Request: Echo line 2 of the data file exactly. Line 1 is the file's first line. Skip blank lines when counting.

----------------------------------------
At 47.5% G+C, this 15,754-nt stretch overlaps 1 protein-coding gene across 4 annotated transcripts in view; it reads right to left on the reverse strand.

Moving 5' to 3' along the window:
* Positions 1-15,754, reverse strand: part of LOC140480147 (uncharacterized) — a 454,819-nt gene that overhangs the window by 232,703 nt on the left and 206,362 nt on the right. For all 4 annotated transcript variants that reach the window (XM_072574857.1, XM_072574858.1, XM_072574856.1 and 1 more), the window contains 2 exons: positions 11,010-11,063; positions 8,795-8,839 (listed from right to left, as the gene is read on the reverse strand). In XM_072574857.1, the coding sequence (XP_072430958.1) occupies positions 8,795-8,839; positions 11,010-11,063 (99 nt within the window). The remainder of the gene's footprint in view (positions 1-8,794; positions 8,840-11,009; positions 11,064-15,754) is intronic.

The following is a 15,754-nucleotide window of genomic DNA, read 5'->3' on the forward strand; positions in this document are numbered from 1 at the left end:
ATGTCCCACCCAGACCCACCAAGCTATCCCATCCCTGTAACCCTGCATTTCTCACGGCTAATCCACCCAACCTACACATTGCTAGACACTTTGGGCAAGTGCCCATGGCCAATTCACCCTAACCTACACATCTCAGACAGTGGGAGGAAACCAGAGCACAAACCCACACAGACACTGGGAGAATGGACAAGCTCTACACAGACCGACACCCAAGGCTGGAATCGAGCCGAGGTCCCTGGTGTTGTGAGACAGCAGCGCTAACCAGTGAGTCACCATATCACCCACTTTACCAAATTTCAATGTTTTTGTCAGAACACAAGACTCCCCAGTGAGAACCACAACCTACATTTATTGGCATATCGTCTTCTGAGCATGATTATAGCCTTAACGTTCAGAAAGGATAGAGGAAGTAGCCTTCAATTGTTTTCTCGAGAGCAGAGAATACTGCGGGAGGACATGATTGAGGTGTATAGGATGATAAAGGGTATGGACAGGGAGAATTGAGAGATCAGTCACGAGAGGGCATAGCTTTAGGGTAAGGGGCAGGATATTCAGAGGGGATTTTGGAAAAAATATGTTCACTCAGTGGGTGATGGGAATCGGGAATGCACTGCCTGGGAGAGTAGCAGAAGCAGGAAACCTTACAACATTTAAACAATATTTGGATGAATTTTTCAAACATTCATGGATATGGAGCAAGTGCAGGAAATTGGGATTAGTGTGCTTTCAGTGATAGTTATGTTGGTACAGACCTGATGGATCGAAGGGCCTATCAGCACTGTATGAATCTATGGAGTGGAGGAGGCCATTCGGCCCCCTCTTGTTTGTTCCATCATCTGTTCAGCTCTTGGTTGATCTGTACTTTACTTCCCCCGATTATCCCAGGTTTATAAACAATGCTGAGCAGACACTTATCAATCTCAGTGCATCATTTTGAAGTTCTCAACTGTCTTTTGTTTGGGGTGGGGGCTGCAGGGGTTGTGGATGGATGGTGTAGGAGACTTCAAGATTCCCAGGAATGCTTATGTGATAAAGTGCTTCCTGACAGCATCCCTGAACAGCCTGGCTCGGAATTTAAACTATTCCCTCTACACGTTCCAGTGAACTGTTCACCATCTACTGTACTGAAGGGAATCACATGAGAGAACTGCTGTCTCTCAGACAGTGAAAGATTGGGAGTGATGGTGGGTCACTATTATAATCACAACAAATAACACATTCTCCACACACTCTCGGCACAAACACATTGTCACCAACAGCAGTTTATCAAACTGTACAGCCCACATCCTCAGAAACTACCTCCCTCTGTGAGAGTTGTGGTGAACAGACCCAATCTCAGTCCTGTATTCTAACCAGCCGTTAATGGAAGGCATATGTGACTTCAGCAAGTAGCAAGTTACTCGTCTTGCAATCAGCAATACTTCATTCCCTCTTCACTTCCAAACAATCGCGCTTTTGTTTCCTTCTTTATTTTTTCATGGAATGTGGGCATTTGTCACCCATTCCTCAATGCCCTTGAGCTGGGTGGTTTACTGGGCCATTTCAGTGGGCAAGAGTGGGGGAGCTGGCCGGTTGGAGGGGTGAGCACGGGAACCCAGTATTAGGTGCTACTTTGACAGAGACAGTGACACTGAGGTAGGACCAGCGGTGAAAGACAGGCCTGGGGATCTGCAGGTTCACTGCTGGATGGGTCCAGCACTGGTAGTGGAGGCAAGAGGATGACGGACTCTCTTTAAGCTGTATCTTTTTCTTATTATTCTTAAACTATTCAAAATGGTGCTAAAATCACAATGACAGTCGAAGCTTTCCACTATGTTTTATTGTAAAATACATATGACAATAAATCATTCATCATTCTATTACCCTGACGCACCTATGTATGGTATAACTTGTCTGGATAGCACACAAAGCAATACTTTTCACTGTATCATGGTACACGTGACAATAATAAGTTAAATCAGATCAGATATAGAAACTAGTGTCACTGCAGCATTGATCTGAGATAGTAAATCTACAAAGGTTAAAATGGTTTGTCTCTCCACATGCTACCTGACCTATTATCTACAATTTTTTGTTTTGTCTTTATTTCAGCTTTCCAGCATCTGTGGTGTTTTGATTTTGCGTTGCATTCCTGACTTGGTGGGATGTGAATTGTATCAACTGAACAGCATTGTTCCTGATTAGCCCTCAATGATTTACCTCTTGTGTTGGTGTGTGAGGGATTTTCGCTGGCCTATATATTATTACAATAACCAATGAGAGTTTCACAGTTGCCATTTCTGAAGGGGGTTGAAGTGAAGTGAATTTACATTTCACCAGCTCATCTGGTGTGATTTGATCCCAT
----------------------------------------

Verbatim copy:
Moving 5' to 3' along the window: